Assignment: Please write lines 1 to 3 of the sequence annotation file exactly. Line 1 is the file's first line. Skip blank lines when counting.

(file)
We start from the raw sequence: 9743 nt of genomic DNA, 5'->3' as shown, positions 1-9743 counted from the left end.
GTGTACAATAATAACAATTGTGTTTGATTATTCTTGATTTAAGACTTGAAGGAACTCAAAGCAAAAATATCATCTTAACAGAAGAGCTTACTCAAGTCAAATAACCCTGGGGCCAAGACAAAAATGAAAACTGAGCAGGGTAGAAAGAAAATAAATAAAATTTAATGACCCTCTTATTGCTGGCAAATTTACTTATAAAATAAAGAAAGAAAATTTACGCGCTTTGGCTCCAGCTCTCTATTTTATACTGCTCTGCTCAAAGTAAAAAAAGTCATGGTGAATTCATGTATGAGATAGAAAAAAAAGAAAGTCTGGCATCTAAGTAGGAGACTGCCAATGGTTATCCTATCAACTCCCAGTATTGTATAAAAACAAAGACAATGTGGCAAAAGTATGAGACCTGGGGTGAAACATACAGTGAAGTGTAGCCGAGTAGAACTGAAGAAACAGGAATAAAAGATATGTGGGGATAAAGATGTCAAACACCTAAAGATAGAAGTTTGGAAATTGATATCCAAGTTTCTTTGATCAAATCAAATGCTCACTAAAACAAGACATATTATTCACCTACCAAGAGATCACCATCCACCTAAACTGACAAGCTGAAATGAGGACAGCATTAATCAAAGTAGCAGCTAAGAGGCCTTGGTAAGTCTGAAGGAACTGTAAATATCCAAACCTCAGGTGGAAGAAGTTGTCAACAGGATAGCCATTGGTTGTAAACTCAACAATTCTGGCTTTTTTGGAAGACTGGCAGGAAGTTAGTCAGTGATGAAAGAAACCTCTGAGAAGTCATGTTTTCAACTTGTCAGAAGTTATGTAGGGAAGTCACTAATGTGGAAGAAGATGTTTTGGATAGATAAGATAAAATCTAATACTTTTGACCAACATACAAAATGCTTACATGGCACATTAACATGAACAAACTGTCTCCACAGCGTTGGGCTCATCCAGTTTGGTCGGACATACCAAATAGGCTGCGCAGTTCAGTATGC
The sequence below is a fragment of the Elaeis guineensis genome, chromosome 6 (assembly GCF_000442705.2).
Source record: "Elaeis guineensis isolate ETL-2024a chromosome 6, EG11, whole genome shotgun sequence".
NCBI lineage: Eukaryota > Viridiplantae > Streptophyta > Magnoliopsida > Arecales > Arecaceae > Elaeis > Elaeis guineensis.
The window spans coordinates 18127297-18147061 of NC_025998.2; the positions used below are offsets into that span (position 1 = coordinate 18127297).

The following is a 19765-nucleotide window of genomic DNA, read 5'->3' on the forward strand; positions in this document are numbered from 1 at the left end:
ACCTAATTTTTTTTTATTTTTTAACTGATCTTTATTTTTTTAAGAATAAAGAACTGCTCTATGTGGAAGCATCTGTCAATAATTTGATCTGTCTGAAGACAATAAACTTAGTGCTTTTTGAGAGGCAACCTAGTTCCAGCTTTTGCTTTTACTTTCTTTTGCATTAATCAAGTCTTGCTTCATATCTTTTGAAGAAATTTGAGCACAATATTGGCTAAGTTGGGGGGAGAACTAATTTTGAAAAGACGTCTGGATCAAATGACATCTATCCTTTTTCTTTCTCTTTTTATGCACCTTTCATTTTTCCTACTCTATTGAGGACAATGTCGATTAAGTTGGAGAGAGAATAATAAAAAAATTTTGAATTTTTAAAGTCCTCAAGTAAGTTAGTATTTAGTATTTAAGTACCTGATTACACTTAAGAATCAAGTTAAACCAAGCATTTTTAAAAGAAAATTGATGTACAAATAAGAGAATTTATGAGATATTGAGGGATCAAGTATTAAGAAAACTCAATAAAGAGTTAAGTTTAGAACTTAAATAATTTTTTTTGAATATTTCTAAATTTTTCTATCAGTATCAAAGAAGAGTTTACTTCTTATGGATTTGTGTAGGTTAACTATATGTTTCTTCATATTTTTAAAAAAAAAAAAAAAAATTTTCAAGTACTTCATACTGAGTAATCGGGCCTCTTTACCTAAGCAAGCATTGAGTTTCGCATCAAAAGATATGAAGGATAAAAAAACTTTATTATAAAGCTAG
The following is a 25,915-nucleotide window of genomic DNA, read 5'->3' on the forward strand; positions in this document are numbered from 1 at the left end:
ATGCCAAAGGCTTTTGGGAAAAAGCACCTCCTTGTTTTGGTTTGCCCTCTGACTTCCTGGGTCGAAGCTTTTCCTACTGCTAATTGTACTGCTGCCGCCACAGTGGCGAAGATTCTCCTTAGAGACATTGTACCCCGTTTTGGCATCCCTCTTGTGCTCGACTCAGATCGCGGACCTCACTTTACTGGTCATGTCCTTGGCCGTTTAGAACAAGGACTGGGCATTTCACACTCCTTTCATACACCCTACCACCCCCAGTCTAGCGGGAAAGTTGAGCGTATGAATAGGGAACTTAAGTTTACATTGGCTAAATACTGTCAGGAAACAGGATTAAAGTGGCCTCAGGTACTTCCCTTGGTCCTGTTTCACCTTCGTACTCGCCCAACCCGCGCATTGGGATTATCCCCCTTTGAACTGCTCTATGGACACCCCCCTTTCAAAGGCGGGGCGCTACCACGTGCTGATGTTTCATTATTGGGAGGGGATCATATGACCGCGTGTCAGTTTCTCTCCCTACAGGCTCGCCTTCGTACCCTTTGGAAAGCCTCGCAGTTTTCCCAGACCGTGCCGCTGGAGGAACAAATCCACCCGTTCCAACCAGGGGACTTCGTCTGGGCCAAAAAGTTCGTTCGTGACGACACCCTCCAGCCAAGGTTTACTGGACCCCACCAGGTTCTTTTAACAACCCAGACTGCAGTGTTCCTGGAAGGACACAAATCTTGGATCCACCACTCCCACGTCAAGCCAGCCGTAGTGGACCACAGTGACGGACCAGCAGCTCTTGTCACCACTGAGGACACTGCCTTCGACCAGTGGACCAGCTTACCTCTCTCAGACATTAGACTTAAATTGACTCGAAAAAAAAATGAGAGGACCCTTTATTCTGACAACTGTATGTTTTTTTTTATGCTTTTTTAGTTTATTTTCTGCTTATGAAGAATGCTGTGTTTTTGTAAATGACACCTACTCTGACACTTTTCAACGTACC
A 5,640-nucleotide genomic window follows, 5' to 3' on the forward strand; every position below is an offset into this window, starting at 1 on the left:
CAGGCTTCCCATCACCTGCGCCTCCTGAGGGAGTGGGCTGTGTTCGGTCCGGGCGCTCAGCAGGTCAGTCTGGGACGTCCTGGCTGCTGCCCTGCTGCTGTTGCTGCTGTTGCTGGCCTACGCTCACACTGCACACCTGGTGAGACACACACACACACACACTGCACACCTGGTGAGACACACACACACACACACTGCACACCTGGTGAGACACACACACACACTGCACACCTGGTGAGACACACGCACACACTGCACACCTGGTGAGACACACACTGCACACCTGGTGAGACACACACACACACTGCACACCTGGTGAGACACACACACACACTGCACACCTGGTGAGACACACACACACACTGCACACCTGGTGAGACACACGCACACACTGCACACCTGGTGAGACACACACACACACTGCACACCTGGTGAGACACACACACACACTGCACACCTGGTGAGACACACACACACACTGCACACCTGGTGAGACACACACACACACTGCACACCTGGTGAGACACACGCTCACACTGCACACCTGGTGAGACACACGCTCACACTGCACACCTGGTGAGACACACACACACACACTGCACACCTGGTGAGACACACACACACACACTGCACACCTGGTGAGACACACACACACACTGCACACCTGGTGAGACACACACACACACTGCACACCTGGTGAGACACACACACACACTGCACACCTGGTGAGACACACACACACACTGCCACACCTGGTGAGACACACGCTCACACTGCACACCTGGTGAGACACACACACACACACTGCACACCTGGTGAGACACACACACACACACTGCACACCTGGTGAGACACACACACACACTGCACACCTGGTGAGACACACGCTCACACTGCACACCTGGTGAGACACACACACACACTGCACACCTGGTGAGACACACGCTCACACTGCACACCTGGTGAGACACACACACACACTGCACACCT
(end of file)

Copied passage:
We start from the raw sequence: 9743 nt of genomic DNA, 5'->3' as shown, positions 1-9743 counted from the left end.
GTGTACAATAATAACAATTGTGTTTGATTATTCTTGATTTAAGACTTGAAGGAACTCAAAGCAAAAATATCATCTTAACAGAAGAGCTTACTCAAGTCAAATAACCCTGGGGCCAAGACAAAAATGAAAACTGAGCAGGGTAGAAAGAAAATAAATAAAATTTAATGACCCTCTTATTGCTGGCAAATTTACTTATAAAATAAAGAAAGAAAATTTACGCGCTTTGGCTCCAGCTCTCTATTTTATACTGCTCTGCTCAAAGTAAAAAAAGTCATGGTGAATTCATGTATGAGATAGAAAAAAAAGAAAGTCTGGCATCTAAGTAGGAGACTGCCAATGGTTATCCTATCAACTCCCAGTATTGTATAAAAACAAAGACAATGTGGCAAAAGTATGAGACCTGGGGTGAAACATACAGTGAAGTGTAGCCGAGTAGAACTGAAGAAACAGGAATAAAAGATATGTGGGGATAAAGATGTCAAACACCTAAAGATAGAAGTTTGGAAATTGATATCCAAGTTTCTTTGATCAAATCAAATGCTCACTAAAACAAGACATATTATTCACCTACCAAGAGATCACCATCCACCTAAACTGACAAGCTGAAATGAGGACAGCATTAATCAAAGTAGCAGCTAAGAGGCCTTGGTAAGTCTGAAGGAACTGTAAATATCCAAACCTCAGGTGGAAGAAGTTGTCAACAGGATAGCCATTGGTTGTAAACTCAACAATTCTGGCTTTTTTGGAAGACTGGCAGGAAGTTAGTCAGTGATGAAAGAAACCTCTGAGAAGTCATGTTTTCAACTTGTCAGAAGTTATGTAGGGAAGTCACTAATGTGGAAGAAGATGTTTTGGATAGATAAGATAAAATCTAATACTTTTGACCAACATACAAAATGCTTACATGGCACATTAACATGAACAAACTGTCTCCACAGCGTTGGGCTCATCCAGTTTGGTCGGACATACCAAATAGGCTGCGCAGTTCAGTATGC
The sequence below is a fragment of the Elaeis guineensis genome, chromosome 6 (assembly GCF_000442705.2).